Soup’s on in San Diego.
The Padres announced Tuesday that Cory Luebke would miss his start Wednesday with elbow tightness and that Jeff Suppan would be called up to pitch in his place against the Brewers.
Suppan, 37, was picked even though he had allowed nine runs and 17 hits in his 6 2/3 innings for Triple-A Tucson this season. The veteran right-hander last pitched in the majors with the Cardinals in 2010. He was 3-8 with a 5.06 ERA overall that season, but after Milwaukee released him, he was 3-6 with a 3.84 ERA for St. Louis.
Luebke’s loss would be huge for the Padres if it extends beyond a start or two. The 27-year-old is 3-1 with a 2.61 ERA in five starts this season. Overall, he has a 3.30 ERA in 25 career starts, and he’s no Petco creation either, not with his 2.75 ERA in 88 1/3 innings on the road.
Not long after the new ownership group bought the Miami Marlins, face of the franchise Derek Jeter made it clear that he wanted the home runs sculpture beyond the outfield fence gone. In October they announced that it would, in fact, be moving out to a plaza or the parking lot or someplace you’re unlikely to ever see it because who goes to Marlins games?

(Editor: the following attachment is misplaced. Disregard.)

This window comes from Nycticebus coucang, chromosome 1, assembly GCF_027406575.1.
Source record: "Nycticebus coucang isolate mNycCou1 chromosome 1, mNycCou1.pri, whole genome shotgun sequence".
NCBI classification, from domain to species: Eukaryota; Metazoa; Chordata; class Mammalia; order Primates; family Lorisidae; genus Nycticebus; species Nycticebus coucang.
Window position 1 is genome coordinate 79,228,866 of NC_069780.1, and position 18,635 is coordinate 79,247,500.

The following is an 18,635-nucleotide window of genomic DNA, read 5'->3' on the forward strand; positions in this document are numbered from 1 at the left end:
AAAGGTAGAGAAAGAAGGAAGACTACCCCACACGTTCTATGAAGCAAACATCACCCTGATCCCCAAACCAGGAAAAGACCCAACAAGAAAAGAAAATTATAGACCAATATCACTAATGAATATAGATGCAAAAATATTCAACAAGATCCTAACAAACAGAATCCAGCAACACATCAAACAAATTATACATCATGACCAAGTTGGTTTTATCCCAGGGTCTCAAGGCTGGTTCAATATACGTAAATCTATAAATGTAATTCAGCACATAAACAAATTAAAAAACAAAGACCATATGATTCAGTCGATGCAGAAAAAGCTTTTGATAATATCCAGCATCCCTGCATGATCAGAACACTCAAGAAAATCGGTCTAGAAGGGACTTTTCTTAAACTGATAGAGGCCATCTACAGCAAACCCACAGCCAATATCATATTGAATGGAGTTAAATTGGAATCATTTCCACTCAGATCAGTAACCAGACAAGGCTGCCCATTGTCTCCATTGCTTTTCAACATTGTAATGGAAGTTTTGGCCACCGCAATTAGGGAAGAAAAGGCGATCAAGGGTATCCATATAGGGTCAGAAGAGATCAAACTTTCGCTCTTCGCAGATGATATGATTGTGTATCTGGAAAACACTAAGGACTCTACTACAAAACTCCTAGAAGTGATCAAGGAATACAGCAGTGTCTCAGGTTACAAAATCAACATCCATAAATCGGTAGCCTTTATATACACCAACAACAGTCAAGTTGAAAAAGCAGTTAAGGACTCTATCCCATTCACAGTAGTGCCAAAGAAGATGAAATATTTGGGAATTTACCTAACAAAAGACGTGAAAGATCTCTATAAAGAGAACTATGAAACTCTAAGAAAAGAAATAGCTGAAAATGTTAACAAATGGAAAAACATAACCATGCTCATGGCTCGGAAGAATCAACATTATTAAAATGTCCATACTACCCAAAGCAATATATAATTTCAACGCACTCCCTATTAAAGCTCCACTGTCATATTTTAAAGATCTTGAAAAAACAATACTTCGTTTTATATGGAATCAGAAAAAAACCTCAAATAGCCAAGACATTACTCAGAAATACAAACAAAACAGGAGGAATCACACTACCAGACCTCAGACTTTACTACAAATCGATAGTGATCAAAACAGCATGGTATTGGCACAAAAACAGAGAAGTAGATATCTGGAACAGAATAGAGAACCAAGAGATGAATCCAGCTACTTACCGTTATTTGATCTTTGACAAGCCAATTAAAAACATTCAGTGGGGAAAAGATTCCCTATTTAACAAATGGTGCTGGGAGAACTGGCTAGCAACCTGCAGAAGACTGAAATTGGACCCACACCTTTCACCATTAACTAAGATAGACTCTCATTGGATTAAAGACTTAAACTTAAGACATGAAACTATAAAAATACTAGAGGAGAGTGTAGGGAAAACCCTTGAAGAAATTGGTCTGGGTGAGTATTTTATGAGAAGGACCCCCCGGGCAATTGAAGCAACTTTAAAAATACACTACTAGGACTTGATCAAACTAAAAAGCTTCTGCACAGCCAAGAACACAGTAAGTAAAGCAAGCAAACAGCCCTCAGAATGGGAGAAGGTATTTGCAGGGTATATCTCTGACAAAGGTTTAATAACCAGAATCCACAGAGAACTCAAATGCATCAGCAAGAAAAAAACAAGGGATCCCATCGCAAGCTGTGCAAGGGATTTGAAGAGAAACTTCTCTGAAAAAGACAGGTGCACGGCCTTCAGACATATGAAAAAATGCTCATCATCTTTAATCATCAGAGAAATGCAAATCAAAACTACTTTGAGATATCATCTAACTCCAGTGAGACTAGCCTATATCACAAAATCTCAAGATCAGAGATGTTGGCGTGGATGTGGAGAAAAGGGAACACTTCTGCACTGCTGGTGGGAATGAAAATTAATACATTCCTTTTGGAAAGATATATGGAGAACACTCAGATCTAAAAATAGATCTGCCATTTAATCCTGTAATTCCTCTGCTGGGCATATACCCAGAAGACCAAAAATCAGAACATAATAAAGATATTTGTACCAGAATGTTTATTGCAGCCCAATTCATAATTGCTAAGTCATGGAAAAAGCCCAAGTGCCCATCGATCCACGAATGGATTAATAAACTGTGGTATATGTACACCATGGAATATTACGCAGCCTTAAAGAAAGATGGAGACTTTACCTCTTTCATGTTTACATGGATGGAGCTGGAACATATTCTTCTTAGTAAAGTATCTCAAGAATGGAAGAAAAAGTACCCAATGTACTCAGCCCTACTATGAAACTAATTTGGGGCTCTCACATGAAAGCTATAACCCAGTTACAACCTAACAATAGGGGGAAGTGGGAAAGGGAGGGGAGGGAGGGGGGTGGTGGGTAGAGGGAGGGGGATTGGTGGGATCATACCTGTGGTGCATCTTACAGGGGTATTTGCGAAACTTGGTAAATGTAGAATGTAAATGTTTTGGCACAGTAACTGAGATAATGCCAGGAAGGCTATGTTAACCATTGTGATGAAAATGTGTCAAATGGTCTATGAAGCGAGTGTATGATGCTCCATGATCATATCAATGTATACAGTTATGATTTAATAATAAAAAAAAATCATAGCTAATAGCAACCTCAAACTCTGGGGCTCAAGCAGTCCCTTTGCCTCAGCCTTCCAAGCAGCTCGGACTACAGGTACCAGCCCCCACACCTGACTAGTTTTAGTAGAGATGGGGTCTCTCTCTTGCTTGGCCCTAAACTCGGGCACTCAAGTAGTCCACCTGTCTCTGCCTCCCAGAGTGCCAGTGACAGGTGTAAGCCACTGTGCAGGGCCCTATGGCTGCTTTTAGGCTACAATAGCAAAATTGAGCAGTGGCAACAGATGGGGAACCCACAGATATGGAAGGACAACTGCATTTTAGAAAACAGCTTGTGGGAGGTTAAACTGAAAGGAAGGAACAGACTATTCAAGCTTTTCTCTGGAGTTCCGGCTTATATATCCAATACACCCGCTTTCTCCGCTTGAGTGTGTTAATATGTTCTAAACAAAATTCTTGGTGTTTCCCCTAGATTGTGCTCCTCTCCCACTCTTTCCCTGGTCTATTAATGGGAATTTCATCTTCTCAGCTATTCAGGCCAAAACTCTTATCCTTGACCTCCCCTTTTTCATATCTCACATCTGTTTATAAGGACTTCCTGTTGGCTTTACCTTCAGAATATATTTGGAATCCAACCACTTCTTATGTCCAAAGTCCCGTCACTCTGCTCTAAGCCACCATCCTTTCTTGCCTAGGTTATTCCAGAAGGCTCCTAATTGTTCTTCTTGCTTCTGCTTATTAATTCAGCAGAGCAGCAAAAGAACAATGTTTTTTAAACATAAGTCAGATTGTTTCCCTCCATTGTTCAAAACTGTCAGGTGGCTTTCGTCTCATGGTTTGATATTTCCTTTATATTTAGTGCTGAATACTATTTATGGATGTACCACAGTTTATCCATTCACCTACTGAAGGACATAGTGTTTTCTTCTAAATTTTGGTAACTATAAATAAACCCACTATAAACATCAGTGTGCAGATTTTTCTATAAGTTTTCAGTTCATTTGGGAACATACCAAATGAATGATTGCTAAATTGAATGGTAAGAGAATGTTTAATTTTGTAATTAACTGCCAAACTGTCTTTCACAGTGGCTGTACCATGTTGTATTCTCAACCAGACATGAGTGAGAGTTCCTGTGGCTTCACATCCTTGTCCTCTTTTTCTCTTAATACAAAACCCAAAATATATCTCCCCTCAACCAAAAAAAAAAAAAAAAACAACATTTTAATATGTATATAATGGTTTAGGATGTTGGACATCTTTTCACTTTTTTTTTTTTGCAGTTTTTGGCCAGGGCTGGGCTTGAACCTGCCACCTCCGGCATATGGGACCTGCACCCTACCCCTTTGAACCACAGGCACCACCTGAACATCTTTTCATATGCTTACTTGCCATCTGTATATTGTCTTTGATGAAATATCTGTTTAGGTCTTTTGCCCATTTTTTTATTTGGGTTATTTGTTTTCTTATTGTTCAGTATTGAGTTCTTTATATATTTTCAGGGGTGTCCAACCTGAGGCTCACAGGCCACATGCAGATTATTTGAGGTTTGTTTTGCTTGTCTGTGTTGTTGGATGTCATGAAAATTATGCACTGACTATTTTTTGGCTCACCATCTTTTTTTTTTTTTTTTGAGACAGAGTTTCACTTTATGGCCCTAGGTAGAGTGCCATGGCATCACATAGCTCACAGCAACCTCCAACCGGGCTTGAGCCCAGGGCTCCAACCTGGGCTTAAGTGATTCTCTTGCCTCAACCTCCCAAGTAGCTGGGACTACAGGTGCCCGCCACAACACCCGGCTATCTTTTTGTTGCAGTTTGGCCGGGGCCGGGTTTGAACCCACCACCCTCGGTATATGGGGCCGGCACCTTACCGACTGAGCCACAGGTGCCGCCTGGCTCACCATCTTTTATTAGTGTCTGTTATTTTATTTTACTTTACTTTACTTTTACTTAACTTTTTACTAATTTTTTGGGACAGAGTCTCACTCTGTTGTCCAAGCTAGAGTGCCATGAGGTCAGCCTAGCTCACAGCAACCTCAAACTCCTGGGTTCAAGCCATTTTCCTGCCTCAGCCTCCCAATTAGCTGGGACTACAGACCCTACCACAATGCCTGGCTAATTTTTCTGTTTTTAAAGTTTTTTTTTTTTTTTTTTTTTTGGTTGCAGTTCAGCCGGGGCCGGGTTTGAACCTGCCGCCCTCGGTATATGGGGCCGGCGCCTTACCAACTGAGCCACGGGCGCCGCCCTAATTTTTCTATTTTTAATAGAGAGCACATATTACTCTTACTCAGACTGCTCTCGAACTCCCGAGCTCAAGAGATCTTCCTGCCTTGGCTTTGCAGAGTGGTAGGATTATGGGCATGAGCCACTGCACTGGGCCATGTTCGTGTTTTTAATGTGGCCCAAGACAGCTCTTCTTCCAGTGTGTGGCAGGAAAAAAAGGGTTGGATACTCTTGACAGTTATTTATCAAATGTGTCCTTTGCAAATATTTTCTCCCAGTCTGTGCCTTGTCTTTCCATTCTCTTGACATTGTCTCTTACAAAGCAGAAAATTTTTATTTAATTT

Today we got a tease of what the Marlins are doing with the space the sculpture is vacating:
It was only a matter of time before that green wall went away. There are a lot of things I like about the overall aesthetic of Marlins Park, but almost all of them are because of their novelty. Jeff Loria was bad for a lot of reasons, but one of the few good things he did was eschew nostalgia and traditionalism with the ballpark. Nostalgia and traditionalism, unfortunately, is the straw that stirs baseball’s drink, so any “weird” colors or flourishes were gonna be beat out of that place as the years went on. It was inevitable.
As for the “three-tier social space,” here’s hoping that tickets for it are cheap or the Marlins start winning ballgames soon, because the Marlins can’t really fill their existing spectator spaces now.